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Old 10-01-2008, 04:31 PM   #8
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That is quite a nice array of texture, thanks for sharing that one!


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Old 10-01-2008, 04:49 PM   #9
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Echoing what's been said here already, cloudy is by its nature always harder... and a dreary day basically eliminates one's ability to simply go out and point the camera at the train and get into the data base (something I'll admit I myself have done on some sunny days).

But if you are going to try on a cloudy, overcast day, rule number one is do not aim your camera at the flat grey, blown out, sky. Keep it out of the frame. If there is cloud texture and a lot of differentiation in the tone of the clouds, sure, show that... but if it looks like a grey wall, don't point at it.

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Old 10-01-2008, 05:10 PM   #10
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If you want to have a decent chance at some cloudy day shots you need clouds with some texture. A flat white textureless cloud or blown out clouds don't cut it.
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Old 10-01-2008, 05:15 PM   #11
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Quote:
Originally Posted by trainboysd40
For instance, I like this shot because of the depth of colours and all the texture. They don't like it because it's cloudy. I guess they'll only accept cloudy shots when they're HDR
I don't see this particular shot as you do. The textures will be there whether it is cloudy or instead you have dawn/dusk light, as will the color. I find the shot a bit on the dead side; not enough low light "mood" for me so just a dull cloudy day shot with nice composition. I look forward to seeing a second attempt.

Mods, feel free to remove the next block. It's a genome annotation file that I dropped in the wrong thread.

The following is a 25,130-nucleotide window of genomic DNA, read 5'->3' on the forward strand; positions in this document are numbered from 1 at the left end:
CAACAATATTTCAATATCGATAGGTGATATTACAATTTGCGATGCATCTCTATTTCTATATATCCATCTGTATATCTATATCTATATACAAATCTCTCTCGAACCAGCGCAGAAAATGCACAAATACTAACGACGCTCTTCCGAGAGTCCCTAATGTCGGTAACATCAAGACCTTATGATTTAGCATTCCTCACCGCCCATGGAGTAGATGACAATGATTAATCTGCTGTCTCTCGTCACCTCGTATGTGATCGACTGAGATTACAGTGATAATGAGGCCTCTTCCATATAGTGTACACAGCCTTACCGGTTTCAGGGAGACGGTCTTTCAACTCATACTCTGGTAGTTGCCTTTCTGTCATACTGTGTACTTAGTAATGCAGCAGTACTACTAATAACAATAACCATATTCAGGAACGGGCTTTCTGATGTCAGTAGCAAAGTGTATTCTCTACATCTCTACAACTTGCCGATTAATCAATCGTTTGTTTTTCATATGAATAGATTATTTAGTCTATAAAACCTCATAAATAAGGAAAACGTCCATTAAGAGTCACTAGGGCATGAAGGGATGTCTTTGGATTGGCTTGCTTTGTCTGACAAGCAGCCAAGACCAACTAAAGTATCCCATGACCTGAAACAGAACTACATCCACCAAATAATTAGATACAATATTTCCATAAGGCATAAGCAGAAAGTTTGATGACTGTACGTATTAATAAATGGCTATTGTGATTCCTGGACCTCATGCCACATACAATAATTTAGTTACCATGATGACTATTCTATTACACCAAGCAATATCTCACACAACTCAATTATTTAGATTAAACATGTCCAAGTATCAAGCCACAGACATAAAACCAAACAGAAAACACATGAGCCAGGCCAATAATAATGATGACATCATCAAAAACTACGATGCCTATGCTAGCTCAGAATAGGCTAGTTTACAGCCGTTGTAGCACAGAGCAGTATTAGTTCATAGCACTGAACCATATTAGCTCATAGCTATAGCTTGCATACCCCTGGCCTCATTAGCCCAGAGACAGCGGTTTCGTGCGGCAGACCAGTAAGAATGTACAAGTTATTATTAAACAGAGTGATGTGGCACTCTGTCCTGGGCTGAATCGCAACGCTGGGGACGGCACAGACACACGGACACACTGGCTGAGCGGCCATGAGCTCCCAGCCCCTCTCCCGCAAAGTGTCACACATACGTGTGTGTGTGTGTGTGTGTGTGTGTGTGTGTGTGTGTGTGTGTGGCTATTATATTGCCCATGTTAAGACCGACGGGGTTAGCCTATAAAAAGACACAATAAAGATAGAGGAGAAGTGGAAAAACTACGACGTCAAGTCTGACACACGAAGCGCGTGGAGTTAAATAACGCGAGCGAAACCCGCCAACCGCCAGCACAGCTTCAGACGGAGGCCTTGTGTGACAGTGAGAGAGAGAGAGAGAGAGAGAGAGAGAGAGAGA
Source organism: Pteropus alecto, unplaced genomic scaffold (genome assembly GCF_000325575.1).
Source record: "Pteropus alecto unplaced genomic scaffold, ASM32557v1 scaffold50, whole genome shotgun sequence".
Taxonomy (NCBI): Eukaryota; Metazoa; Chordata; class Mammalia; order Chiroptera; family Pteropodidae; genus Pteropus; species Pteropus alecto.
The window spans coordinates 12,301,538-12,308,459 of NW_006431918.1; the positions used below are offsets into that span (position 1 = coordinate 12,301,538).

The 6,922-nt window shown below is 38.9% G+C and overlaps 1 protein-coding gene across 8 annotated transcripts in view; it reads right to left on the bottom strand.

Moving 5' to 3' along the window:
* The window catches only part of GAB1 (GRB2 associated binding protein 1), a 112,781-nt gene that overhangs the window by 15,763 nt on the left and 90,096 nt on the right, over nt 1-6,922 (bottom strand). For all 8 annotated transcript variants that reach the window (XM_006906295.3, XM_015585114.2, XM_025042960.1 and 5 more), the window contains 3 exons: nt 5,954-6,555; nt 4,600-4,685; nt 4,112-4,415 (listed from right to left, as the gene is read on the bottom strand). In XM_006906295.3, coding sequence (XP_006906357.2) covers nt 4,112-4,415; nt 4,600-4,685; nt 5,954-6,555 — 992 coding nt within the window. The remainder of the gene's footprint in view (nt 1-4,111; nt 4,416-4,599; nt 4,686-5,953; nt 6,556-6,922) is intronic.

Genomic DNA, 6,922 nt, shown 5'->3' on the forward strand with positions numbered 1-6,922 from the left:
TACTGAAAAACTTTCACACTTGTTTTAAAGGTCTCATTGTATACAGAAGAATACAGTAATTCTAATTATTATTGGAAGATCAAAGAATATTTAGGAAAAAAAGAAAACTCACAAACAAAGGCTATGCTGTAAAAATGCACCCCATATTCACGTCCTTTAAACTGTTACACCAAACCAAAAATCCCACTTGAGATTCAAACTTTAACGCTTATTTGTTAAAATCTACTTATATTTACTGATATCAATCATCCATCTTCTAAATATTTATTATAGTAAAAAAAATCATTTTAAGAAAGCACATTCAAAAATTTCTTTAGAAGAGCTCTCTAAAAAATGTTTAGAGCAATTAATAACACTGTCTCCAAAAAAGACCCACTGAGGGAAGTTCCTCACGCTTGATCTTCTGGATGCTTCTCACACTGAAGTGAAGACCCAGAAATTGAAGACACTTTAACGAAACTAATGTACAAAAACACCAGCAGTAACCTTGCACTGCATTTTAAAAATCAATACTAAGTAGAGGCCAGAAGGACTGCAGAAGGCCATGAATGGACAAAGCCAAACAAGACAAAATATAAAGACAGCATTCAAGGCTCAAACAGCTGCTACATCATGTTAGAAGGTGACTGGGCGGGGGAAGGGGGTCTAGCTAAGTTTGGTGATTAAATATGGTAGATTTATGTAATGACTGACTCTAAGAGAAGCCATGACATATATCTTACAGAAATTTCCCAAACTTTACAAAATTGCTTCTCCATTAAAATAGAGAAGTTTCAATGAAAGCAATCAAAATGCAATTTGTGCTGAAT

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Old 10-01-2008, 06:13 PM   #12
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I thought that I didn't have any cloudy shots on RP (other than winter shots), but I double checked and found these two:

Image © Mike Lockwood
PhotoID: 239929
Photograph © Mike Lockwood


Image © Mike Lockwood
PhotoID: 245917
Photograph © Mike Lockwood


As said before, you really have to have an interesting composition to get a shot in... not a regular wedge shot. Personally, I think average cloudy day shot just don't draw the eye like a nice, sunny shot. They are good days to shoot angles that would never get good light, though submitting a shot with the rider "angle never gets direct sun at anytime of the year" might not grease the wheels enough to get in.
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Old 10-01-2008, 06:34 PM   #13
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Quote:
Originally Posted by lock4244